Chaconne - Electronic
Sofya Gulyak, the first ever woman to win the Leeds International Piano Competition in 2009, has returned to the Music Room at Champs Hill to record a second disc, exploring the fascination of the Baroque Chaconne, with its distinctive bassline (which repeats), for Romantic composers and beyond.
- Ranging from Bach to Gubaidulina, it showcases her remarkable talent. Her debut album was described as ‘Stunning’ by Gramophone, with the Washington Post admiring her “tremendous precision and coloration ... exquisite soft playing ... with delicacy”
- The winner of numerous international competitions, she has appeared as soloist with orchestras including the LPO, St Petersburg Philharmonic, RLPO, Hallé Orchestra and is demand at piano festivals. She is currently a professor of piano at the Royal College of Music in London.
- Beginning with the Busoni re-invention of Bach’s D minor Chaconne from his Second Partita for Solo Violin, Gulyak takes us on a music journey. The same Bach piece also influenced Nielsen’s Chaconne of 1916, and Casella’s Variations on a Chaconne of 1903, clearly shows his reverence for Bach. Busoni’s original work of 1920, Toccata: Prelude, Fantasy and Chaconne, is also included.
- Handel’s Chaconne in G major followed by another famous transcription, or re-imagining, by Liszt which freely re-works the Sarabande and Chaconne from Handel’s “Almira” with late-Romantic sonorities.
- Despite being an early work and less familiar, Gubaidulina’s Chaconne of 1962 is a powerful statement of the young female composer and closes this recital.
- Sleeve Notes
While some sources suggest that the Chaconne was originally a lively dance imported to Europe from South America in the 16th century, as a compositional form it became most firmly established early in the 18th century, during the so-called Baroque era. Among the Chaconne’s distinguishing features are its use of a ground bass – that is, a bass line which is constantly repeated with changing or evolving harmonies built upon it – and its being, typically, in triple time. Perhaps the most celebrated example is JS Bach’s Chaconne in D minor, originally the final movement of his Second Partita for Solo Violin, and today an established pinnacle of the violin repertory. Indeed, it is so substantial a movement that often it is performed as a self-standing work. Lasting a little over a quarter of an hour, Bach’s Chaconne is based on a descending motif – D-C-B flat-A. So skilful is Bach’s harmonic and contrapuntal dexterity – all the more striking for being achieved on a single stringed instrument – that the piece evolves naturally into three parts: an intense opening section in the home minor key, then a more sweet-toned major section, and finally a return to the minor in a more reflective style.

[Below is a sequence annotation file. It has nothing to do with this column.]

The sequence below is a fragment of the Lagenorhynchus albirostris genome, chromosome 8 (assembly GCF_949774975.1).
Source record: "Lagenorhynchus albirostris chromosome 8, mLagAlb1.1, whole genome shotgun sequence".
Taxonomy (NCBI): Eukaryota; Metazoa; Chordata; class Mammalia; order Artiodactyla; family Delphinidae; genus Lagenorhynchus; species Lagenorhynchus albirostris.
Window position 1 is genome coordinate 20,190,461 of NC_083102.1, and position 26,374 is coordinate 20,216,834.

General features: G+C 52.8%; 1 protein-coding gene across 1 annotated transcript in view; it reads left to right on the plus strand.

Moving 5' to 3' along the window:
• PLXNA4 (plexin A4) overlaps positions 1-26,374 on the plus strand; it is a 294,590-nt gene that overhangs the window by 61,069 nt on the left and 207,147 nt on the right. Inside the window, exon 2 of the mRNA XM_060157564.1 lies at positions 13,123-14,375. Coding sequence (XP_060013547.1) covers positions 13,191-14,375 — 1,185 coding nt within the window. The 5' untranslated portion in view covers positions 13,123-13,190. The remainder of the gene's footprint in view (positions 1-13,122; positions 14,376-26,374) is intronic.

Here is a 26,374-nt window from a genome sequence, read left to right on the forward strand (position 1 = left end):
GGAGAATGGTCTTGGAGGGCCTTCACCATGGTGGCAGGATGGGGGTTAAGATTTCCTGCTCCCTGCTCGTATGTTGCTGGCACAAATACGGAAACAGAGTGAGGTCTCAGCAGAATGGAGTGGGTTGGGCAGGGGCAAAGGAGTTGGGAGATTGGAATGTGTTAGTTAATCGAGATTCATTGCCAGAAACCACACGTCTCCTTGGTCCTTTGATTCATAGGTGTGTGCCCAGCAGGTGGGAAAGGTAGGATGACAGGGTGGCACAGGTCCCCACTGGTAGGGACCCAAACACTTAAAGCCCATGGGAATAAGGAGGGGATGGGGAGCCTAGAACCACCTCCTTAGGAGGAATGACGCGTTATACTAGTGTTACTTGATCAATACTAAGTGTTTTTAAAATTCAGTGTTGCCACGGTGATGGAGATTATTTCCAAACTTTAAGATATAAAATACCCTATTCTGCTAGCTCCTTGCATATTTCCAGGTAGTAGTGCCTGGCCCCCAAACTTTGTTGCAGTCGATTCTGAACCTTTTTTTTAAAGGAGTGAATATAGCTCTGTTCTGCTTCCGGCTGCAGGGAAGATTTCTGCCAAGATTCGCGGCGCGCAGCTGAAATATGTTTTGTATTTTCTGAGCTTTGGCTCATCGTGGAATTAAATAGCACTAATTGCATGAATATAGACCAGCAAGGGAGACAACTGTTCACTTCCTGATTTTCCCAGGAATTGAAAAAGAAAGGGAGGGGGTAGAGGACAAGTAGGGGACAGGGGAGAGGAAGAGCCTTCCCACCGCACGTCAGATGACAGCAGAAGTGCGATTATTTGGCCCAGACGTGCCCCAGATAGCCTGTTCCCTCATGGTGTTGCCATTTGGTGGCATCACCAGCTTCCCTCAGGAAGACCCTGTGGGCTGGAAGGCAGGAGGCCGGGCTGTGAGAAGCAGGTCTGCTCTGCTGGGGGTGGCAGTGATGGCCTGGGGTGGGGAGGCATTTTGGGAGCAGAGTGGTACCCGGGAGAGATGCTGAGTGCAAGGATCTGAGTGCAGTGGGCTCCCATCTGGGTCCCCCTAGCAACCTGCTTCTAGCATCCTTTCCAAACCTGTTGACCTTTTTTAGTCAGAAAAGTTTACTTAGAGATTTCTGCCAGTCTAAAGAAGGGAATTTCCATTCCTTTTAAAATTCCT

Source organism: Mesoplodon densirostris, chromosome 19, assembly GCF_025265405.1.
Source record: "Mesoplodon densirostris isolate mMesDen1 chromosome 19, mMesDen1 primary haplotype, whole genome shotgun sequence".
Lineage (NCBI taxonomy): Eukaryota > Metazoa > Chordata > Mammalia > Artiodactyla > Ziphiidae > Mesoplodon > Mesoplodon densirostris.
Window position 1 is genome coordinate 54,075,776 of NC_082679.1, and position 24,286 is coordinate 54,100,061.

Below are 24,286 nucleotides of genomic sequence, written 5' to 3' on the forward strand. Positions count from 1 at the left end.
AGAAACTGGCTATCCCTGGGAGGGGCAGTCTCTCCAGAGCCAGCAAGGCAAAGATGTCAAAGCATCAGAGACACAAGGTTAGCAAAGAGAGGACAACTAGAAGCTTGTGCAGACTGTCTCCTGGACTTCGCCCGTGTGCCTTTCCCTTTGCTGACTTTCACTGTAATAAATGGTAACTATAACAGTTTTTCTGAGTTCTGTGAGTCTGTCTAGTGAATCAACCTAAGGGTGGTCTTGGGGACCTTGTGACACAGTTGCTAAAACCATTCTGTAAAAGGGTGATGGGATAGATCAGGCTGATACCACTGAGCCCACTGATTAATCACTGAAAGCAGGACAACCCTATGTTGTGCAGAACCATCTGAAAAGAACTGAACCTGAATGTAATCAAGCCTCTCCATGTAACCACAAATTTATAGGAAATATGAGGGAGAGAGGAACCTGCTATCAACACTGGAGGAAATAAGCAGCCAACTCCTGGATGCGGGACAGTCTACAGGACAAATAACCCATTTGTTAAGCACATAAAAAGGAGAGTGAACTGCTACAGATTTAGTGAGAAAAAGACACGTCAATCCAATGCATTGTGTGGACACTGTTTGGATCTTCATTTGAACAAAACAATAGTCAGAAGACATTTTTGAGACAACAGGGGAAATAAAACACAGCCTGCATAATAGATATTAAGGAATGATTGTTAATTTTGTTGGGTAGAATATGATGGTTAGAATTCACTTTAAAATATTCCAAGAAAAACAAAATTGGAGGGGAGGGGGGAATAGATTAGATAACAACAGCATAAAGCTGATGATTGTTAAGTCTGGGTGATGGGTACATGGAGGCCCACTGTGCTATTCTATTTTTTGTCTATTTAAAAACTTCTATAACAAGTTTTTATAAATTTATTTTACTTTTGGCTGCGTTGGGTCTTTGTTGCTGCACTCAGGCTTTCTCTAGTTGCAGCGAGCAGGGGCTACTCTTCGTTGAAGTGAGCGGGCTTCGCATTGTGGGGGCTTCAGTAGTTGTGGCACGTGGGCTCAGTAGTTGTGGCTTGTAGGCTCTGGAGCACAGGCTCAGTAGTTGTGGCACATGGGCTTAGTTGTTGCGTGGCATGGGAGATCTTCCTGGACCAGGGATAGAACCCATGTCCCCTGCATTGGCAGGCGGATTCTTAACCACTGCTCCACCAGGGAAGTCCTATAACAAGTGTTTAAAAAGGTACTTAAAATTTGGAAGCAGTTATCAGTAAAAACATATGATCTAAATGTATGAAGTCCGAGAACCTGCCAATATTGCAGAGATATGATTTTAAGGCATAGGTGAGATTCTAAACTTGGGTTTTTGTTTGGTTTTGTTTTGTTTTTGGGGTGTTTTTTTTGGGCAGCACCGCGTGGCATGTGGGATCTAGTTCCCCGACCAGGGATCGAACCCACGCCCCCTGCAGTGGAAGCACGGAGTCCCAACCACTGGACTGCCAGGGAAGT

What we have here, though, is not the work as Bach originally conceived it, but its transcription – or rather, re-invention – by the great pianist-composer Ferruccio Busoni (1866-1924). As a boy Busoni received his earliest music education from his father, Fernando, a Tuscan clarinettist of raw talent and of uncertain temper. Yet, either through pure luck or a stroke of insight amounting to genius, Fernando – whose own favoured repertoire, the composer recalled, included “fantasias on Il Trovatore and the Carnival of Venice” – realised that his musically talented son would thrive on a diet of Bach, this “in a country [said Busoni] in which the master was rated little higher than Carl Czerny”. When Busoni gave his first public recital, not yet aged ten, in Vienna on 8 February 1876, he was warmly praised by the critic Eduard Hanslick, who claimed that Busoni’s own works demonstrated “a remarkably serious, masculine mind, which indicates a dedicated study of Bach.” The following year Busoni encountered Franz Liszt, another composer noted for his Bach transcriptions, who admired the boy’s talent.
Yet it was not until Busoni was in his twenties that he was first moved to transcribe Bach for the piano, so beginning a series of transcriptions eventually published as the Bach-Busoni editions. The initial impulse for making this transcription, it appears, was a suggestion by his pupil Kathi Petri (mother of Egon Petri, who would become another Busoni pupil) after they had heard a Prelude and Fugue performed on the organ at Thomaskirche, Bach’s old haunt in Leipzig. According to Busoni’s first English biographer, Edward J Dent, the experience – both of that performance and of making his first Bach transcription – had a profound effect on Busoni’s own piano playing, as he now cultivated a particular sound: “it can be said unhesitatingly that the louder Busoni played the more beautiful the sonority of his tone became”. In short, Busoni strived to evoke the majestic sound of the organ, and not only in his transcriptions of Bach’s organ works.